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How Long Do I Have to Live in an Owner Occupied Loan Property?

Owner-occupied loan properties exist as an attractive option for real estate investors who are willing or able to settle down in a specific area for a given period of time. Owner-occupied loans can be attractive options for investors especially because it gives certain benefits not available to other loan borrowers. Benefits may include effective property management, property tax deductions, and other owner-specific advantages. This makes it an attractive option for those looking to invest in the real estate market.


When applying for an owner-occupied property, one of the most important things to consider is the stipulations surrounding such a loan. Also, knowing how to make the most of the loan while occupying the property is a great way to start.


What Does Not Count as Owner-Occupied:


As it suggests in the title, the loan is available to those residing in the property. Second properties, vacation homes, estates, and other forms of residency where the owner is not the primary occupant do not qualify for owner-occupied loans. When signing on for owner-occupied loans, investors believe the borrower to be the primary resident. Signing for someone else who may not be able to obtain a loan can be considered fraud, which comes with steep penalties for the signer.


How Long Do I Have to Live in an Owner-Occupied Loan Property?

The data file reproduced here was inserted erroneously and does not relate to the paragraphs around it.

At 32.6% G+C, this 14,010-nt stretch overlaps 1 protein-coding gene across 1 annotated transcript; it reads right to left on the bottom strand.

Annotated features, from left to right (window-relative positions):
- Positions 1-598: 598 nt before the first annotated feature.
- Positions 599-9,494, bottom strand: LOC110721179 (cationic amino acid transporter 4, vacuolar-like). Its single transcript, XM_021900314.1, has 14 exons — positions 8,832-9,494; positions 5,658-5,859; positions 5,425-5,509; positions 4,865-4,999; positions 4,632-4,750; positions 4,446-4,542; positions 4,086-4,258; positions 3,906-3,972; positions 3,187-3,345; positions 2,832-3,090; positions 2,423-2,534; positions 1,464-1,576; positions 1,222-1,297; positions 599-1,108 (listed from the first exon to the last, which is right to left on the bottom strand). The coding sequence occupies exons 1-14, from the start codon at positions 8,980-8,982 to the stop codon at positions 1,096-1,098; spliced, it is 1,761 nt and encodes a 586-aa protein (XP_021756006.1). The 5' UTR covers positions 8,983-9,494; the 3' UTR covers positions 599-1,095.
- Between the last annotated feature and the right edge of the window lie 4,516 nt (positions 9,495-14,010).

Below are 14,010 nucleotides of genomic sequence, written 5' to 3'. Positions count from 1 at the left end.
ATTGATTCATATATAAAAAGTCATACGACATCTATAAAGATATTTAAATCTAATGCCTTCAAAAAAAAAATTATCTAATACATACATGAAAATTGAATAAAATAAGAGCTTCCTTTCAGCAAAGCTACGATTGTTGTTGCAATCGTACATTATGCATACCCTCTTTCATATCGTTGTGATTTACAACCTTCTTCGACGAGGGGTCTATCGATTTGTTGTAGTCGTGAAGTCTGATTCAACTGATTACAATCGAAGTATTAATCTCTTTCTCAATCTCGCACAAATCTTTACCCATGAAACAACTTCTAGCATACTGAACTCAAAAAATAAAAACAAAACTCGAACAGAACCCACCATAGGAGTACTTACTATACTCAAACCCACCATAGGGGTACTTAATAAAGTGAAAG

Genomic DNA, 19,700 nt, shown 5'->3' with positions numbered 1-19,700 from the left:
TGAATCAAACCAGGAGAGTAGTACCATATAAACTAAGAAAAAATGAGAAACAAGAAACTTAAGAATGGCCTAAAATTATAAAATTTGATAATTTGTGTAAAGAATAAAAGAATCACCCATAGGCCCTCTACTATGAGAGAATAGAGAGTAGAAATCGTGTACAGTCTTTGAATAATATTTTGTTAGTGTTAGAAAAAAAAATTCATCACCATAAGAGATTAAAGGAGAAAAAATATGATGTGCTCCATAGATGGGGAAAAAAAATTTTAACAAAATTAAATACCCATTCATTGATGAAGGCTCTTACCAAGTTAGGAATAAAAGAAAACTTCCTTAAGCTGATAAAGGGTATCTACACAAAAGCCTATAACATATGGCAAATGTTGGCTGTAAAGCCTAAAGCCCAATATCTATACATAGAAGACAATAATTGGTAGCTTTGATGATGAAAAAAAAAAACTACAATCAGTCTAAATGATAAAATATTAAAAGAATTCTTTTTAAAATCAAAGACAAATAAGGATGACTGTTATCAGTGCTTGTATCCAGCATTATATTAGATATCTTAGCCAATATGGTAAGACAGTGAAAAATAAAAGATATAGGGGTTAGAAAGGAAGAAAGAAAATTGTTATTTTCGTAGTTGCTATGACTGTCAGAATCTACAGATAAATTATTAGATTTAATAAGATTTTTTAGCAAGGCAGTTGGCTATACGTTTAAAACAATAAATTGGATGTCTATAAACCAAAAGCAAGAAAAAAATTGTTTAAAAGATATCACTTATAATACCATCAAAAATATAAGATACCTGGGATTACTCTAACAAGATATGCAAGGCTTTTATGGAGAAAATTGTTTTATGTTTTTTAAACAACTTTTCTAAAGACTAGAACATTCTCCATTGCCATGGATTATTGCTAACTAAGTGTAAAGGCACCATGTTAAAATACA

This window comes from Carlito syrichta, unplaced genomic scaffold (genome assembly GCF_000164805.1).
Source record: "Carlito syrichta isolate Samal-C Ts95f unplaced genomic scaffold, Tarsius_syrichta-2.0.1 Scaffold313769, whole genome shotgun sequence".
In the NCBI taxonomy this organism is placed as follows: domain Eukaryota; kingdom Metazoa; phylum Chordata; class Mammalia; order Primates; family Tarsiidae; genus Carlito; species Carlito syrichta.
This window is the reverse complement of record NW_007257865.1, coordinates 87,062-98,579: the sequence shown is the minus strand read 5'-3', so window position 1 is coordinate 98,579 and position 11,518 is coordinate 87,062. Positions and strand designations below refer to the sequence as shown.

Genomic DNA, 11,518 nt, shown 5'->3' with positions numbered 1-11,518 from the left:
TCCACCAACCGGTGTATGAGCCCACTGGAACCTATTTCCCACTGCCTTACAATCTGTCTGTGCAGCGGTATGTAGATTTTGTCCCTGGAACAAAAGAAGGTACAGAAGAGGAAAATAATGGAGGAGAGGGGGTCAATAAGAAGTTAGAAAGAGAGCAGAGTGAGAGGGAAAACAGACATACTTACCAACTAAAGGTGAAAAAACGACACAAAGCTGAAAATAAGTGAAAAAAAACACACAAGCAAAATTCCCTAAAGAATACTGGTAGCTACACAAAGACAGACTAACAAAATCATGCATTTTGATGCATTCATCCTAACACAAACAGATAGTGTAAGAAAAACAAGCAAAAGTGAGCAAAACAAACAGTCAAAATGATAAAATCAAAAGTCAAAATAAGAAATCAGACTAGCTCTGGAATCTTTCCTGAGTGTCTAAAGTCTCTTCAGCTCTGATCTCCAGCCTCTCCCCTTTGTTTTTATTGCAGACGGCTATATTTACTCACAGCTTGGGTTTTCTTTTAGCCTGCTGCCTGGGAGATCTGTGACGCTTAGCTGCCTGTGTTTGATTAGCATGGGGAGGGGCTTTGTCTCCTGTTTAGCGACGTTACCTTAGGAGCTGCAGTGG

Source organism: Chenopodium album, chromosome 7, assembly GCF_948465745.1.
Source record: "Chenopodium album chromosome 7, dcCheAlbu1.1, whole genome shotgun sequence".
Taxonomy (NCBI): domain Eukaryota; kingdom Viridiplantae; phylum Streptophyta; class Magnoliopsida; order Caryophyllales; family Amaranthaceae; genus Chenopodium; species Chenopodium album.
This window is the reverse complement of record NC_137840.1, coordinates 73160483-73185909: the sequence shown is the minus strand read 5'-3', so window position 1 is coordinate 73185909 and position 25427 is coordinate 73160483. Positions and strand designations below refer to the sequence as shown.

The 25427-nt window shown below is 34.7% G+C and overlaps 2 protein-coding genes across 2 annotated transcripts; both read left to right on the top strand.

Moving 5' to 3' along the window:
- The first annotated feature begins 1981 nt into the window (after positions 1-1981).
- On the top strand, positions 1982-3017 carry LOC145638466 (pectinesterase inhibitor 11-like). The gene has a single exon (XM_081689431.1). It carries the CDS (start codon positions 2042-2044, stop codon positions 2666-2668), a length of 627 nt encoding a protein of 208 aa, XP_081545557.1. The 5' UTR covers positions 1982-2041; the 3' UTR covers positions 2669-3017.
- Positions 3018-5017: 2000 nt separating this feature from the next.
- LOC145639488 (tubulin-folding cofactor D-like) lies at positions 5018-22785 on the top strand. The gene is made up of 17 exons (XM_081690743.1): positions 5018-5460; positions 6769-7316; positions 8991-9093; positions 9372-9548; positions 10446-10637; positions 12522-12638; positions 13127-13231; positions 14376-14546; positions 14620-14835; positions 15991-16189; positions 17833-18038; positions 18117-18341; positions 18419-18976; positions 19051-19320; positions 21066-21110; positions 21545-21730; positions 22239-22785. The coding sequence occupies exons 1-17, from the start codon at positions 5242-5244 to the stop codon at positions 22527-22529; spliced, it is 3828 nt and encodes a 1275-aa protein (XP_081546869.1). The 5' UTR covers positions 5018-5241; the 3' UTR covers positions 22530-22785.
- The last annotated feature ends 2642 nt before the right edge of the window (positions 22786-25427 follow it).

Once you have secured an owner-occupied loan, the general rule is that you must move in within 60 days of obtaining the loan. The borrower signs a contract to uphold the stipulations of the owner-occupied loan, which in most circumstances requires the owner to reside in the property for 12 months as their primary residence.


When looking at whether to lend, investors are more likely to give a loan for a property if they know the borrower will be residing in the property. Along with the other benefits that come with owner-occupied loans, the borrower does not need as high of a credit score or an exit strategy for remodeling a property usually associated with hard money.


Does The Time On An Owner-Occupied Loan Vary?


In the case of an owner-occupied loan, it is always important to consult your individual contract. Although the general consensus is that a borrower must live in the home for 12 months, this may vary depending on region or lender.


When Can I Rent Out My Property?


With the popularity of renting out homes to generate passive income, homebuyers may look for ways to turn their owner-occupied property into a rental. Again, it is important to consult your individual contract, but after twelve months of occupancy, it is possible to do so in your primary residence. Renters can stay on the property, making you immediate landlords, or in the case of having to move or wanting a new location, converting an owner-occupied property into a rental is possible after the fixed period of time in which the borrower must be the primary resident.


Owner Occupied: Think Trusted Lender


The lender is one of the most important aspects of an owner-occupied loan. A trusted lender can ensure that the contract lines out the steps of owner-occupancy, and provides clarity if trying to convert to a rental. This will ensure success for both parties, and lead to clear guidelines for occupancy. A lender who will be transparent with expectations is best for any owner-occupied borrowers, especially those starting out in real estate. Those that simplify the process, like JMJ Funding, will make it easier for borrowers to achieve their real estate goals.

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